I will say though, 4th quarter Sam Darnold seems to be a better player than in other quarters. He reads the field better, has better ball placement, and doesn’t try to run around as much. It just seems something clicks a bit better for him during the 4th. Like he has calmed down. He just needs to be able to play similar to that all game if he is gonna be the number 1 overall pick this upcoming draft.

I think Darnold has a lot to work on. Personally there are 4 other Quarterbacks I would take before drafting him. He does good things, unfortunately, his good things just are not consistent enough and are overshadowed by his flaws. I believe if he can work on sitting in the pocket longer instead of trying to escape right away (while not holding the ball for too long), a lot of his issues will start fading. I think Darnold will have a real rough start to his career, but if keeps his confidence and keeps fixing his game, it will work out for him in the long run.

Cover 1 Scouting Report

Strengths:

Darnold’s entire game is predicated upon his ability to create. Darnold is an athletic player; he is able to pull the ball down and gain chunks of yardage with his legs. His agility and change of direction catch many defenders off guard.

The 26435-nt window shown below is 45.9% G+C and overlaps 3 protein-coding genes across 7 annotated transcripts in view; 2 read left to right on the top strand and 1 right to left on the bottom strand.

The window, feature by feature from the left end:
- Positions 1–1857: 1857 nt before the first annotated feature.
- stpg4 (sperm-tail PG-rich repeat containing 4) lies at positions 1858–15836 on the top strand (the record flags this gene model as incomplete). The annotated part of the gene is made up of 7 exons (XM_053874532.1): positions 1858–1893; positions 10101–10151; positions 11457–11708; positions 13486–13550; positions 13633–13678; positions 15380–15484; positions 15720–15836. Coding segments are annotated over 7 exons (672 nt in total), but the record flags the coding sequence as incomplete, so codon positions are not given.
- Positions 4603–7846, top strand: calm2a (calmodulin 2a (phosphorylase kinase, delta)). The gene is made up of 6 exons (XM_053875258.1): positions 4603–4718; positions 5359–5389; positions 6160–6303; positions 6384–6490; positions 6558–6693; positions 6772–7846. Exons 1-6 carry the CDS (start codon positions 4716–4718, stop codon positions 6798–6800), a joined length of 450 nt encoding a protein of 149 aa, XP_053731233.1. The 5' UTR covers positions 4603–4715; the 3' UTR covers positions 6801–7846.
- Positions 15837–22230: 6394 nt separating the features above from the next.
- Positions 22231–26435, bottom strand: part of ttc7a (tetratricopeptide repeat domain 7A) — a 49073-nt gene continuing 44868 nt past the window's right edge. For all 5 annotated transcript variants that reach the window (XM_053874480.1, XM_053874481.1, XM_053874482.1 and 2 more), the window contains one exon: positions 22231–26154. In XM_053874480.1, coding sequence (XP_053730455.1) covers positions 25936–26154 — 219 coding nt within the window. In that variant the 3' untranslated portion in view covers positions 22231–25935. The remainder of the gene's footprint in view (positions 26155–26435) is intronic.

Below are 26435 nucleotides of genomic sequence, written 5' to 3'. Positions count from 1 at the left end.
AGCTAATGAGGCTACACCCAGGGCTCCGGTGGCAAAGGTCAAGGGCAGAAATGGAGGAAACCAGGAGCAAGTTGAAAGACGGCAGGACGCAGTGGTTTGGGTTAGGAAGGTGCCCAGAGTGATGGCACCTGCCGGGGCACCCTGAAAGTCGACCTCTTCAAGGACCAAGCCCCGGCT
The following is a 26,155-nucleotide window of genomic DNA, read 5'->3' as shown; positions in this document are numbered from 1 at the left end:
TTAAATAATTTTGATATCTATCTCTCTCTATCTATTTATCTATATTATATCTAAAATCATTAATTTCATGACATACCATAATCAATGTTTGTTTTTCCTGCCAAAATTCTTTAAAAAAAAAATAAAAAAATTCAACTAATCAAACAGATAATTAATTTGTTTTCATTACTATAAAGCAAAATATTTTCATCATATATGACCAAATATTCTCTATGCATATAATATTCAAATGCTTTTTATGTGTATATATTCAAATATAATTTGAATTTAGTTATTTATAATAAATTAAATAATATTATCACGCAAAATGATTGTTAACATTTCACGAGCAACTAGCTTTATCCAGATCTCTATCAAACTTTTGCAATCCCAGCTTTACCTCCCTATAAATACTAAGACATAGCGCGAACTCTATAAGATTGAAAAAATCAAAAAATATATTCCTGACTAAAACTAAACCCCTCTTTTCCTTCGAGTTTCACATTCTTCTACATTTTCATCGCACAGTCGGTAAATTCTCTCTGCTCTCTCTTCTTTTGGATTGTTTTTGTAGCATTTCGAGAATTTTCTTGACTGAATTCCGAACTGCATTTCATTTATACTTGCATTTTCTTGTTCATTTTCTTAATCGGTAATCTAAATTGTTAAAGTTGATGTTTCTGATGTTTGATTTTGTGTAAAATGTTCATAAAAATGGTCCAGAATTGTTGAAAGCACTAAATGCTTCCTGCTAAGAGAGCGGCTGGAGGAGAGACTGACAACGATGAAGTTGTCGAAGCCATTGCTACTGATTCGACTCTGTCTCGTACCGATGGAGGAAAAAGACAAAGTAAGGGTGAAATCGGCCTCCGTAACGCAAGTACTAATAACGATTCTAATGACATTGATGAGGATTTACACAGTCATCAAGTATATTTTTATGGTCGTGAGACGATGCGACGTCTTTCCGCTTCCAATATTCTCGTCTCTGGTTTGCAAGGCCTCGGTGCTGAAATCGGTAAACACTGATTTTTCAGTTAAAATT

That is why offensive coordinator Tee Martin built an offense that maximized his legs. USC ran a heavy dose of run pass options (RPOs), a concept that gave Darnold many options pre- and post-snap, and he absolutely flourished. On a majority of their plays, Darnold had the ability to give the ball to star running back Ronald Jones, keep it as a runner, or throw it to one of his many weapons outside. This multi-dimensional structure of a play was obviously super productive. His decision making was very good all season, especially on these RPOs. He can process the coverage, find the conflict defender, and distribute the ball quickly.

But what is often overlooked is the accuracy and velocity needed on these kinds of concepts. At times, after the mesh with the running back or play fake, the passing lane is cluttered with defenders coming downhill to defend what they perceive to be a run. Once they realize that it is a pass, they immediately try to get their hands up in the passing lanes. Darnold makes these throws look easy. Standing at 6’4? and 220 pounds, he is able to place the ball in optimal locations, allowing his weapons to make plays.